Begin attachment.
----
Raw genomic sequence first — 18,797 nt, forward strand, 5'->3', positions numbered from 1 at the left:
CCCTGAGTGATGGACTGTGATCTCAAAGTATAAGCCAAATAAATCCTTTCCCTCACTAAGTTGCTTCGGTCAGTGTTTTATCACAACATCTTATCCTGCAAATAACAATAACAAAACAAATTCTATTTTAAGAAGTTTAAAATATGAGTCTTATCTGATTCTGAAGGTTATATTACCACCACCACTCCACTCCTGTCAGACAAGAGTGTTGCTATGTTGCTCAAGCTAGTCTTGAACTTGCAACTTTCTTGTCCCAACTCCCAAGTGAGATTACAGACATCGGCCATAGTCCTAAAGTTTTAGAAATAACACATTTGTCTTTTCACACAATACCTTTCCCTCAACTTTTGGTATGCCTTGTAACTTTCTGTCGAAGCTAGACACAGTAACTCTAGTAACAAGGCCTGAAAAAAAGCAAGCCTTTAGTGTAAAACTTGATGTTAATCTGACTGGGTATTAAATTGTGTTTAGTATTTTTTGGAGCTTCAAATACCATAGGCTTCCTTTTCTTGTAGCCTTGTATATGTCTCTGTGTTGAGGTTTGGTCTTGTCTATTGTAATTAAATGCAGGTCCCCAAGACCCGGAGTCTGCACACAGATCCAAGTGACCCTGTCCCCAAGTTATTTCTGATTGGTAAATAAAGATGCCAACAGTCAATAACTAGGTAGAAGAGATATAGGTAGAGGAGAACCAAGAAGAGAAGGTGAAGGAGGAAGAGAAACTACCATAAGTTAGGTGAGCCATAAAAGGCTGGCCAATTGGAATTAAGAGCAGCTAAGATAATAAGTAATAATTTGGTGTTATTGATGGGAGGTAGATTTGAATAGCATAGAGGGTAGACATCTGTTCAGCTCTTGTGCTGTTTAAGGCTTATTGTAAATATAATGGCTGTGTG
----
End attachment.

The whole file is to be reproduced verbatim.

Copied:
Raw genomic sequence first — 18,797 nt, forward strand, 5'->3', positions numbered from 1 at the left:
CCCTGAGTGATGGACTGTGATCTCAAAGTATAAGCCAAATAAATCCTTTCCCTCACTAAGTTGCTTCGGTCAGTGTTTTATCACAACATCTTATCCTGCAAATAACAATAACAAAACAAATTCTATTTTAAGAAGTTTAAAATATGAGTCTTATCTGATTCTGAAGGTTATATTACCACCACCACTCCACTCCTGTCAGACAAGAGTGTTGCTATGTTGCTCAAGCTAGTCTTGAACTTGCAACTTTCTTGTCCCAACTCCCAAGTGAGATTACAGACATCGGCCATAGTCCTAAAGTTTTAGAAATAACACATTTGTCTTTTCACACAATACCTTTCCCTCAACTTTTGGTATGCCTTGTAACTTTCTGTCGAAGCTAGACACAGTAACTCTAGTAACAAGGCCTGAAAAAAAGCAAGCCTTTAGTGTAAAACTTGATGTTAATCTGACTGGGTATTAAATTGTGTTTAGTATTTTTTGGAGCTTCAAATACCATAGGCTTCCTTTTCTTGTAGCCTTGTATATGTCTCTGTGTTGAGGTTTGGTCTTGTCTATTGTAATTAAATGCAGGTCCCCAAGACCCGGAGTCTGCACACAGATCCAAGTGACCCTGTCCCCAAGTTATTTCTGATTGGTAAATAAAGATGCCAACAGTCAATAACTAGGTAGAAGAGATATAGGTAGAGGAGAACCAAGAAGAGAAGGTGAAGGAGGAAGAGAAACTACCATAAGTTAGGTGAGCCATAAAAGGCTGGCCAATTGGAATTAAGAGCAGCTAAGATAATAAGTAATAATTTGGTGTTATTGATGGGAGGTAGATTTGAATAGCATAGAGGGTAGACATCTGTTCAGCTCTTGTGCTGTTTAAGGCTTATTGTAAATATAATGGCTGTGTG